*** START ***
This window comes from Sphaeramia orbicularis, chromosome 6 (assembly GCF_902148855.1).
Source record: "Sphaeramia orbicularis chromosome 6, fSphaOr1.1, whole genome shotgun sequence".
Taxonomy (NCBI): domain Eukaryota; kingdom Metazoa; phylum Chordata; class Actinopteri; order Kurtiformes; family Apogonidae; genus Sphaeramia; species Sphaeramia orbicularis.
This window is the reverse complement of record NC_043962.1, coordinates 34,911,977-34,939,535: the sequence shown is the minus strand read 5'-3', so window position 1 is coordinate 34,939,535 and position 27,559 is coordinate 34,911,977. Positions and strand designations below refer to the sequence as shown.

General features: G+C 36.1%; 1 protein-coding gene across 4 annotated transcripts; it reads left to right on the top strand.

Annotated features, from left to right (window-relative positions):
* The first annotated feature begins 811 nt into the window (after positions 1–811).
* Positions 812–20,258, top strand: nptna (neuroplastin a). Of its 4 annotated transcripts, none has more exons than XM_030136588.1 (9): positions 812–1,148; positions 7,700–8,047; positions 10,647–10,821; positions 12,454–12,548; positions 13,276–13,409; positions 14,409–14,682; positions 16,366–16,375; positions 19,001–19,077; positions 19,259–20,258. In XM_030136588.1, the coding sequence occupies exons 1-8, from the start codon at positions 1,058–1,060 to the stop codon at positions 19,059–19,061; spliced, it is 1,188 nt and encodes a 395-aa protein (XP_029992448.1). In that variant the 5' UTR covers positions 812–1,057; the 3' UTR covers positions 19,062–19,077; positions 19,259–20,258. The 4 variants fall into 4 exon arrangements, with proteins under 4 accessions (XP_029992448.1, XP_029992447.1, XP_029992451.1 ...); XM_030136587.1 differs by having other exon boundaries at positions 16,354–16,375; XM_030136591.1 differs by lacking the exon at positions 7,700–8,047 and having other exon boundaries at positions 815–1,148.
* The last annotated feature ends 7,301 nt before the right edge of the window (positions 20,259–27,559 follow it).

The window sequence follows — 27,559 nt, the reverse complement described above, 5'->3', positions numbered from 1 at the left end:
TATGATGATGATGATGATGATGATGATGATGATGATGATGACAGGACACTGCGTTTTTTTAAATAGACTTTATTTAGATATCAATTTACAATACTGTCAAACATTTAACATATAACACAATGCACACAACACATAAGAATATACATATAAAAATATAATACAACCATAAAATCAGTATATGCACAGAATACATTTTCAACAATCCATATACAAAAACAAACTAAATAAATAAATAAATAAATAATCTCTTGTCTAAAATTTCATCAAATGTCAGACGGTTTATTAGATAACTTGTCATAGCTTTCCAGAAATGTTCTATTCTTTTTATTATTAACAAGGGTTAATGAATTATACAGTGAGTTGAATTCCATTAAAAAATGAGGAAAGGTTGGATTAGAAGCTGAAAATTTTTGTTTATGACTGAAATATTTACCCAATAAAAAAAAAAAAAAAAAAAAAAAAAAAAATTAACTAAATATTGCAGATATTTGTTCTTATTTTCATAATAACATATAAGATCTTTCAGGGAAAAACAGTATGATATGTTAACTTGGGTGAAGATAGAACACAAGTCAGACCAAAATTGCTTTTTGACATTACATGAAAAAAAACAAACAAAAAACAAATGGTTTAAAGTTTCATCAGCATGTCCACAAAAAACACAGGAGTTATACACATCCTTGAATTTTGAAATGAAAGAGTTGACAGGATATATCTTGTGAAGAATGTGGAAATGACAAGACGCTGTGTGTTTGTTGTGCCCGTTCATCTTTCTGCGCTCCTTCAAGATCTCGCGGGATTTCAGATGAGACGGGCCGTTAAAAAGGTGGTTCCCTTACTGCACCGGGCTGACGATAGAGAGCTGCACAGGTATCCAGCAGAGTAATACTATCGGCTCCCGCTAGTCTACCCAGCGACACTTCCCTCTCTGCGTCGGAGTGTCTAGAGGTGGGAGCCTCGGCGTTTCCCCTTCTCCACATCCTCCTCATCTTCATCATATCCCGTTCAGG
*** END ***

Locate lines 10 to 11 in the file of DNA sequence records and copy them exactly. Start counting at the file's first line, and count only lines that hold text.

The window sequence follows — 27,559 nt, the reverse complement described above, 5'->3', positions numbered from 1 at the left end:
TATGATGATGATGATGATGATGATGATGATGATGATGATGACAGGACACTGCGTTTTTTTAAATAGACTTTATTTAGATATCAATTTACAATACTGTCAAACATTTAACATATAACACAATGCACACAACACATAAGAATATACATATAAAAATATAATACAACCATAAAATCAGTATATGCACAGAATACATTTTCAACAATCCATATACAAAAACAAACTAAATAAATAAATAAATAAATAATCTCTTGTCTAAAATTTCATCAAATGTCAGACGGTTTATTAGATAACTTGTCATAGCTTTCCAGAAATGTTCTATTCTTTTTATTATTAACAAGGGTTAATGAATTATACAGTGAGTTGAATTCCATTAAAAAATGAGGAAAGGTTGGATTAGAAGCTGAAAATTTTTGTTTATGACTGAAATATTTACCCAATAAAAAAAAAAAAAAAAAAAAAAAAAAAAATTAACTAAATATTGCAGATATTTGTTCTTATTTTCATAATAACATATAAGATCTTTCAGGGAAAAACAGTATGATATGTTAACTTGGGTGAAGATAGAACACAAGTCAGACCAAAATTGCTTTTTGACATTACATGAAAAAAAACAAACAAAAAACAAATGGTTTAAAGTTTCATCAGCATGTCCACAAAAAACACAGGAGTTATACACATCCTTGAATTTTGAAATGAAAGAGTTGACAGGATATATCTTGTGAAGAATGTGGAAATGACAAGACGCTGTGTGTTTGTTGTGCCCGTTCATCTTTCTGCGCTCCTTCAAGATCTCGCGGGATTTCAGATGAGACGGGCCGTTAAAAAGGTGGTTCCCTTACTGCACCGGGCTGACGATAGAGAGCTGCACAGGTATCCAGCAGAGTAATACTATCGGCTCCCGCTAGTCTACCCAGCGACACTTCCCTCTCTGCGTCGGAGTGTCTAGAGGTGGGAGCCTCGGCGTTTCCCCTTCTCCACATCCTCCTCATCTTCATCATATCCCGTTCAGG